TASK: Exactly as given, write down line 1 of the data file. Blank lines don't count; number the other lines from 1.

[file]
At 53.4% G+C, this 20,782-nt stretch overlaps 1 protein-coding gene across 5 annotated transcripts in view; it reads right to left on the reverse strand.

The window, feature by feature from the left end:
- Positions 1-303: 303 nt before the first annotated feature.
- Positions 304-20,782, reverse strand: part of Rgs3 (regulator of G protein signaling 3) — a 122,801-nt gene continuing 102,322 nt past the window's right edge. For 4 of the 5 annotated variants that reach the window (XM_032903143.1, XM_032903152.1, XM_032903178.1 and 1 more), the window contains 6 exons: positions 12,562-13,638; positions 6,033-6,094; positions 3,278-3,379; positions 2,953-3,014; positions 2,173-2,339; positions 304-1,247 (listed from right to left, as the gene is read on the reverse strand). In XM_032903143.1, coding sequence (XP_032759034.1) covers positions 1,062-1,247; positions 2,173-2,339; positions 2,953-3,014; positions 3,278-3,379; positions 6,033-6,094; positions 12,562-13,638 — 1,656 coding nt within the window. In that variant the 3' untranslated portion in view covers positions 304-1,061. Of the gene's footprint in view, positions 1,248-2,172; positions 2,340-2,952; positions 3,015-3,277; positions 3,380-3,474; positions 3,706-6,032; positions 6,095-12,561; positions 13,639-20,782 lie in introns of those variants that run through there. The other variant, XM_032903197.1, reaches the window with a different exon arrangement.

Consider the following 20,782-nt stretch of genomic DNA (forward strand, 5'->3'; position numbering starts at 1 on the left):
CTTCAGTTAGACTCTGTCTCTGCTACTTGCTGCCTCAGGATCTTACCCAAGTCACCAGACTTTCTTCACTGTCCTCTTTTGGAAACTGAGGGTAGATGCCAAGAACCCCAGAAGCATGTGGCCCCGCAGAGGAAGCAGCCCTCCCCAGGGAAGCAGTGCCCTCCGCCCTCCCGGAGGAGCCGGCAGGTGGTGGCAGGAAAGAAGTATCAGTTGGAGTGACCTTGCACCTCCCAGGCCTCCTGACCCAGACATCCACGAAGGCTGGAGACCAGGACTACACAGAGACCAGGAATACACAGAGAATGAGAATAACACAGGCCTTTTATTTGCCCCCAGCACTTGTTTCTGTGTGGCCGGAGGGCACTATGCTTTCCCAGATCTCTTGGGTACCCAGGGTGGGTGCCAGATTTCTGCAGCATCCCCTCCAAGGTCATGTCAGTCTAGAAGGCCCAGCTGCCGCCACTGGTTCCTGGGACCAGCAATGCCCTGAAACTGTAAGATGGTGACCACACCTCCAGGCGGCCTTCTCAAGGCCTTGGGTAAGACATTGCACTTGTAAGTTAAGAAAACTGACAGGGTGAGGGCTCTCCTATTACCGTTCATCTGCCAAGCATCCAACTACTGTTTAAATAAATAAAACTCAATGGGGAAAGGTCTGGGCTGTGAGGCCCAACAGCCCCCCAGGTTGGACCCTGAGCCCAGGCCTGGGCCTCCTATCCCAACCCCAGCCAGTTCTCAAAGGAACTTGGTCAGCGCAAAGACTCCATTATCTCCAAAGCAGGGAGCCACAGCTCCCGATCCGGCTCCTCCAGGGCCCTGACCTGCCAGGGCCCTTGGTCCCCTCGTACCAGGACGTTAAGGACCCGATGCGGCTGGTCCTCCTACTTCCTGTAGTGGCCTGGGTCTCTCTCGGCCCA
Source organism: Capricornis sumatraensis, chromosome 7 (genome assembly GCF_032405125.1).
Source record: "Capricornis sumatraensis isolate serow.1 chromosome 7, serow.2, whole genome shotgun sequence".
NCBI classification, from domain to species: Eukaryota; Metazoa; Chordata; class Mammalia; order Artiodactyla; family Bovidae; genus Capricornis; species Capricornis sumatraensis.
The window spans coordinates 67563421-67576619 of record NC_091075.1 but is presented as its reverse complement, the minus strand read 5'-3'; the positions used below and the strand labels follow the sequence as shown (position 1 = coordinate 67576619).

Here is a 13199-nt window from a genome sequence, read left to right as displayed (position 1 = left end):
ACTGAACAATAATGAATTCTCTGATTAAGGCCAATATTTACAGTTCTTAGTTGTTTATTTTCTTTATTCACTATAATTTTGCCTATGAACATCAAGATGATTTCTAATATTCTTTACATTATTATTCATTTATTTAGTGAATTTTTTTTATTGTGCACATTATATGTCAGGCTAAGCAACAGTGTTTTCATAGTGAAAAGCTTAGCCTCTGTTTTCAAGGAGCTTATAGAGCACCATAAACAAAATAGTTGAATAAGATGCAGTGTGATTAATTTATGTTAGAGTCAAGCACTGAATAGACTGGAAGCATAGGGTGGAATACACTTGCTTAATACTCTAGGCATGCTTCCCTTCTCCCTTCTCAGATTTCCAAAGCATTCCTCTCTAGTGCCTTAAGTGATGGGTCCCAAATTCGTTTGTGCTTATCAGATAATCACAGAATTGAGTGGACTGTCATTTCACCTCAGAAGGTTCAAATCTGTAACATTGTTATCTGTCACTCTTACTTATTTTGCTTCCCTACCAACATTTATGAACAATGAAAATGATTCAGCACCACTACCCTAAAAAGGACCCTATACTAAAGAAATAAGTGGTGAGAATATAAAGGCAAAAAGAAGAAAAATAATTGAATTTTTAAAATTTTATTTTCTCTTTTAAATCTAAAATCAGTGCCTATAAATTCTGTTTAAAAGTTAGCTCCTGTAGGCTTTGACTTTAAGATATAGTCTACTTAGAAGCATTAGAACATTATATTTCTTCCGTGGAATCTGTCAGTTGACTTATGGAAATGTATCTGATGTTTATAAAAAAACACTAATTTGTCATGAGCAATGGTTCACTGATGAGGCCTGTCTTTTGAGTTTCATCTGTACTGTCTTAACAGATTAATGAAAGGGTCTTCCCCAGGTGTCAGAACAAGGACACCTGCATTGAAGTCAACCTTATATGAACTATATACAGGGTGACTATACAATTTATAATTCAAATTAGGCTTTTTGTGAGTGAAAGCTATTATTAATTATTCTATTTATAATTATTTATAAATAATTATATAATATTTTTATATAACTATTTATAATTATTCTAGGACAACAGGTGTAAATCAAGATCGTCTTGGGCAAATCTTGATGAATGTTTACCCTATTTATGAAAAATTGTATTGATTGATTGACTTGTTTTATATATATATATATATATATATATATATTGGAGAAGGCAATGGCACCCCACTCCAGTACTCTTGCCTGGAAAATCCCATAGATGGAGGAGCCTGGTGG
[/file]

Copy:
At 53.4% G+C, this 20,782-nt stretch overlaps 1 protein-coding gene across 5 annotated transcripts in view; it reads right to left on the reverse strand.